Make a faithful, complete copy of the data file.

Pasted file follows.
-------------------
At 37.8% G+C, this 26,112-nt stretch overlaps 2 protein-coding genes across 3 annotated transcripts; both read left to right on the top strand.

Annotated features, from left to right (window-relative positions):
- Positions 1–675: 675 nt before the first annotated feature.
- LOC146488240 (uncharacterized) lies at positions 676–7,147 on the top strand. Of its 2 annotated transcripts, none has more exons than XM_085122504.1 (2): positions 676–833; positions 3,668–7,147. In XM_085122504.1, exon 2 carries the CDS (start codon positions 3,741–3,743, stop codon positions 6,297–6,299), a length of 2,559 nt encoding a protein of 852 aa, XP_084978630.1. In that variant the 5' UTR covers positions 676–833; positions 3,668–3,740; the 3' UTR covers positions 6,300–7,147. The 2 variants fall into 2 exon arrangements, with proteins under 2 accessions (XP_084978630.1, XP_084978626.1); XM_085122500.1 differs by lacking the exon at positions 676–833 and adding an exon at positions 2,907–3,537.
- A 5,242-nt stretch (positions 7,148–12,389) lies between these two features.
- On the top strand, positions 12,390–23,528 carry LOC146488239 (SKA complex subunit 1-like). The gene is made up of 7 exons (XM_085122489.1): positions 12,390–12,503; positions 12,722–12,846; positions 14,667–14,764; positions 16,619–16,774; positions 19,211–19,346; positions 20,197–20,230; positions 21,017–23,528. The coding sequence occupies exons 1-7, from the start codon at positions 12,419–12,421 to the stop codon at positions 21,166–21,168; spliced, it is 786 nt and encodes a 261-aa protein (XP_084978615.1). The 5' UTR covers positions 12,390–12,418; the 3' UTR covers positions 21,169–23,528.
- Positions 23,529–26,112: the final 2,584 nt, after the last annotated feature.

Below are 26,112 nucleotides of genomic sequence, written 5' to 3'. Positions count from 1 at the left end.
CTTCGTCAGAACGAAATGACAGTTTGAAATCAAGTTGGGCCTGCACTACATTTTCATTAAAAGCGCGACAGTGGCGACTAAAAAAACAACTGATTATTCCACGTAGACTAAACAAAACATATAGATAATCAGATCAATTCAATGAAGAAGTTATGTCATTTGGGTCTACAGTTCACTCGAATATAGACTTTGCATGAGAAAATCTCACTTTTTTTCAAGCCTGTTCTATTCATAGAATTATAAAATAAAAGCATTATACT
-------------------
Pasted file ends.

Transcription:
At 37.8% G+C, this 26,112-nt stretch overlaps 2 protein-coding genes across 3 annotated transcripts; both read left to right on the top strand.

Annotated features, from left to right (window-relative positions):
- Positions 1–675: 675 nt before the first annotated feature.
- LOC146488240 (uncharacterized) lies at positions 676–7,147 on the top strand. Of its 2 annotated transcripts, none has more exons than XM_085122504.1 (2): positions 676–833; positions 3,668–7,147. In XM_085122504.1, exon 2 carries the CDS (start codon positions 3,741–3,743, stop codon positions 6,297–6,299), a length of 2,559 nt encoding a protein of 852 aa, XP_084978630.1. In that variant the 5' UTR covers positions 676–833; positions 3,668–3,740; the 3' UTR covers positions 6,300–7,147. The 2 variants fall into 2 exon arrangements, with proteins under 2 accessions (XP_084978630.1, XP_084978626.1); XM_085122500.1 differs by lacking the exon at positions 676–833 and adding an exon at positions 2,907–3,537.
- A 5,242-nt stretch (positions 7,148–12,389) lies between these two features.
- On the top strand, positions 12,390–23,528 carry LOC146488239 (SKA complex subunit 1-like). The gene is made up of 7 exons (XM_085122489.1): positions 12,390–12,503; positions 12,722–12,846; positions 14,667–14,764; positions 16,619–16,774; positions 19,211–19,346; positions 20,197–20,230; positions 21,017–23,528. The coding sequence occupies exons 1-7, from the start codon at positions 12,419–12,421 to the stop codon at positions 21,166–21,168; spliced, it is 786 nt and encodes a 261-aa protein (XP_084978615.1). The 5' UTR covers positions 12,390–12,418; the 3' UTR covers positions 21,169–23,528.
- Positions 23,529–26,112: the final 2,584 nt, after the last annotated feature.

Below are 26,112 nucleotides of genomic sequence, written 5' to 3'. Positions count from 1 at the left end.
CTTCGTCAGAACGAAATGACAGTTTGAAATCAAGTTGGGCCTGCACTACATTTTCATTAAAAGCGCGACAGTGGCGACTAAAAAAACAACTGATTATTCCACGTAGACTAAACAAAACATATAGATAATCAGATCAATTCAATGAAGAAGTTATGTCATTTGGGTCTACAGTTCACTCGAATATAGACTTTGCATGAGAAAATCTCACTTTTTTTCAAGCCTGTTCTATTCATAGAATTATAAAATAAAAGCATTATACT